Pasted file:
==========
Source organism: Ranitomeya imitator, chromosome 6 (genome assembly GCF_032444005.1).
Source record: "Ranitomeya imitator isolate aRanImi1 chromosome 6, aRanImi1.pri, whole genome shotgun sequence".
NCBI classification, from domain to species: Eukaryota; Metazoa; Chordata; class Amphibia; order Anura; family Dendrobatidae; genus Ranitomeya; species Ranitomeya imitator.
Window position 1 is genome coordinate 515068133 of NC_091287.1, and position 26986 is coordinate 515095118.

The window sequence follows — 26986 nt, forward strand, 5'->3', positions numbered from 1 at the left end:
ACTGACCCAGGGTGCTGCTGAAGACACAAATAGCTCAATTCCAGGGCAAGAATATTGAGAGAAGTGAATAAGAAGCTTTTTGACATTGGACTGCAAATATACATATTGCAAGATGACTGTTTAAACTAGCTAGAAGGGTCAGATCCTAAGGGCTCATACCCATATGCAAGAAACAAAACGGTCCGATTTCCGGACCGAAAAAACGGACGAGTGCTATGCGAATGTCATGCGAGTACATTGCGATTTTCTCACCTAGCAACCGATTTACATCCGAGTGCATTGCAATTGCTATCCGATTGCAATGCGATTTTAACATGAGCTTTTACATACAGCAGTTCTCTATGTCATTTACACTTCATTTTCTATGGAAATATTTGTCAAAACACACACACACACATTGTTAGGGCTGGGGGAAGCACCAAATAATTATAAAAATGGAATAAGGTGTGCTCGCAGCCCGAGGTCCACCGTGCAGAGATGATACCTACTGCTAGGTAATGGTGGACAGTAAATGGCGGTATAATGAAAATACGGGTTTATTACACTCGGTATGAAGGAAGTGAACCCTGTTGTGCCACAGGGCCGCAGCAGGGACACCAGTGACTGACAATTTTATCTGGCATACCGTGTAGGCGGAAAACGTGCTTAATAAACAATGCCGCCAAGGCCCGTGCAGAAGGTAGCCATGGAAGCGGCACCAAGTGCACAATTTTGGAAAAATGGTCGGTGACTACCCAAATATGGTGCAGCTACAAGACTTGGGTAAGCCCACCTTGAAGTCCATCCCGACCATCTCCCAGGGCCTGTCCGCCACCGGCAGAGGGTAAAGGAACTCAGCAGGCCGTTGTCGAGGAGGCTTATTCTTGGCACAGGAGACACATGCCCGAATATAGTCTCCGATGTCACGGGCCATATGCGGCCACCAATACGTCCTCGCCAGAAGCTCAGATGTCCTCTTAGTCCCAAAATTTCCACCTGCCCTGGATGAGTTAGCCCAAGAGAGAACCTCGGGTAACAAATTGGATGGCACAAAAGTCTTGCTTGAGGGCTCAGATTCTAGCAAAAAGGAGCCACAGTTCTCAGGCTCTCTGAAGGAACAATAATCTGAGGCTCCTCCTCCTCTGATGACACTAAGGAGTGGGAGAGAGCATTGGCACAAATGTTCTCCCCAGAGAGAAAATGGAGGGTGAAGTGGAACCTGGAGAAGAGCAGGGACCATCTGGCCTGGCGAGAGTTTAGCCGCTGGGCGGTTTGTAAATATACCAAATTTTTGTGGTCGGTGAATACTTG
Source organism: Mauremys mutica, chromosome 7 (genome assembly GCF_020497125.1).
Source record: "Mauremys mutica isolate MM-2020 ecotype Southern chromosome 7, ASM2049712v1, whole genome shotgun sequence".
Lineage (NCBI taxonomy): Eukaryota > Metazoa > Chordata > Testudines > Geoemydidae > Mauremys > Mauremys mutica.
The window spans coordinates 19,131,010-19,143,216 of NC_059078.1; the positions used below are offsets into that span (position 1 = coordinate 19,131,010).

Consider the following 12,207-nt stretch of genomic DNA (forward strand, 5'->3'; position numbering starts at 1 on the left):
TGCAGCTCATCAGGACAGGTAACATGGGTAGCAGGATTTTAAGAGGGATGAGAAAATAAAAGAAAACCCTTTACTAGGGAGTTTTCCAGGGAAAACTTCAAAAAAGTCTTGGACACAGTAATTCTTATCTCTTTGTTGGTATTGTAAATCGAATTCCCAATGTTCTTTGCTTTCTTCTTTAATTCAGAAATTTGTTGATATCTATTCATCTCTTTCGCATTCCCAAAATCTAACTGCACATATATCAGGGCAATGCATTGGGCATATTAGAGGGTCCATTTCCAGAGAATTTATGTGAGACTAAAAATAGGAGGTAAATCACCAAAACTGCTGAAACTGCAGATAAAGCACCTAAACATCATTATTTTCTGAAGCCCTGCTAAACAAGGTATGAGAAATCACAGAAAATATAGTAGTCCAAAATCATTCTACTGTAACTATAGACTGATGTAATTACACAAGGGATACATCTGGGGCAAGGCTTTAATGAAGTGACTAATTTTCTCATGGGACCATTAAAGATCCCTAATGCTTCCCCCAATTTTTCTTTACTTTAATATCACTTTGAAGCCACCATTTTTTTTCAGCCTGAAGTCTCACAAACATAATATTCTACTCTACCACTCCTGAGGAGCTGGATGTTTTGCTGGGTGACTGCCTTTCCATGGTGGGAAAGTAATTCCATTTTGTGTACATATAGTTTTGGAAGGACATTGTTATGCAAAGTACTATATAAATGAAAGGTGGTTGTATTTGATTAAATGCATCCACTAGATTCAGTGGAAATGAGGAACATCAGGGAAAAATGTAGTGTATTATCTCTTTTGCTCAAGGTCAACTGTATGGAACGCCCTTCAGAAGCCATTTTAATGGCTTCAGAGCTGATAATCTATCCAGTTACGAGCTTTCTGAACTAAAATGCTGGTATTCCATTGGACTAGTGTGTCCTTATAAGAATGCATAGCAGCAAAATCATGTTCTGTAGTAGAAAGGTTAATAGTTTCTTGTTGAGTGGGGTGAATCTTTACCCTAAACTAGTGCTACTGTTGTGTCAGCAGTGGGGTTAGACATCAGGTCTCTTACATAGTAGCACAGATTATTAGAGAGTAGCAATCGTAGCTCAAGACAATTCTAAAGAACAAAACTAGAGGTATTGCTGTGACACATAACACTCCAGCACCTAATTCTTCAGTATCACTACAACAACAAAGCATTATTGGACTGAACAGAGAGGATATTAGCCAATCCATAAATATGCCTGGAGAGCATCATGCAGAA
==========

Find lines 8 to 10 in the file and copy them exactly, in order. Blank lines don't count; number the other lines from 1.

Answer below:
Source record: "Mauremys mutica isolate MM-2020 ecotype Southern chromosome 7, ASM2049712v1, whole genome shotgun sequence".
Lineage (NCBI taxonomy): Eukaryota > Metazoa > Chordata > Testudines > Geoemydidae > Mauremys > Mauremys mutica.
The window spans coordinates 19,131,010-19,143,216 of NC_059078.1; the positions used below are offsets into that span (position 1 = coordinate 19,131,010).